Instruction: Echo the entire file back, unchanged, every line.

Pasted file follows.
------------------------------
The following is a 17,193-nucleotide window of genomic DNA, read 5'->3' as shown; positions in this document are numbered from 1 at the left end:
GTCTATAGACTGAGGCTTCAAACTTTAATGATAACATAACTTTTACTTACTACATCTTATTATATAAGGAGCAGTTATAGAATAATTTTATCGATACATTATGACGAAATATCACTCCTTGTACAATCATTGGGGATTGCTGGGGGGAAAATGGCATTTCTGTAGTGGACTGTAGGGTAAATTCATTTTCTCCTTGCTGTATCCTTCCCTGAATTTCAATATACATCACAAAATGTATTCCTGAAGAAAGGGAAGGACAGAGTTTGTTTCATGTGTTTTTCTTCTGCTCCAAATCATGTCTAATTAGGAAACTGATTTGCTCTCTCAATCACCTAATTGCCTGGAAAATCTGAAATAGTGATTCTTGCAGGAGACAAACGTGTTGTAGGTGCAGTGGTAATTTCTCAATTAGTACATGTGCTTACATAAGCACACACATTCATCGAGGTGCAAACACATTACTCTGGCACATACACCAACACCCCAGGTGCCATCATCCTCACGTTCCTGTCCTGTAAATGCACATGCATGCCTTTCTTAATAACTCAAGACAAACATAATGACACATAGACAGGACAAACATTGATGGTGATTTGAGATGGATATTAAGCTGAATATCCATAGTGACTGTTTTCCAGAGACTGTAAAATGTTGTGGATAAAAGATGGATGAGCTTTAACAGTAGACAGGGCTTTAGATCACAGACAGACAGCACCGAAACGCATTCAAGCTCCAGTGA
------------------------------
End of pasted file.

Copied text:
The following is a 17,193-nucleotide window of genomic DNA, read 5'->3' as shown; positions in this document are numbered from 1 at the left end:
GTCTATAGACTGAGGCTTCAAACTTTAATGATAACATAACTTTTACTTACTACATCTTATTATATAAGGAGCAGTTATAGAATAATTTTATCGATACATTATGACGAAATATCACTCCTTGTACAATCATTGGGGATTGCTGGGGGGAAAATGGCATTTCTGTAGTGGACTGTAGGGTAAATTCATTTTCTCCTTGCTGTATCCTTCCCTGAATTTCAATATACATCACAAAATGTATTCCTGAAGAAAGGGAAGGACAGAGTTTGTTTCATGTGTTTTTCTTCTGCTCCAAATCATGTCTAATTAGGAAACTGATTTGCTCTCTCAATCACCTAATTGCCTGGAAAATCTGAAATAGTGATTCTTGCAGGAGACAAACGTGTTGTAGGTGCAGTGGTAATTTCTCAATTAGTACATGTGCTTACATAAGCACACACATTCATCGAGGTGCAAACACATTACTCTGGCACATACACCAACACCCCAGGTGCCATCATCCTCACGTTCCTGTCCTGTAAATGCACATGCATGCCTTTCTTAATAACTCAAGACAAACATAATGACACATAGACAGGACAAACATTGATGGTGATTTGAGATGGATATTAAGCTGAATATCCATAGTGACTGTTTTCCAGAGACTGTAAAATGTTGTGGATAAAAGATGGATGAGCTTTAACAGTAGACAGGGCTTTAGATCACAGACAGACAGCACCGAAACGCATTCAAGCTCCAGTGA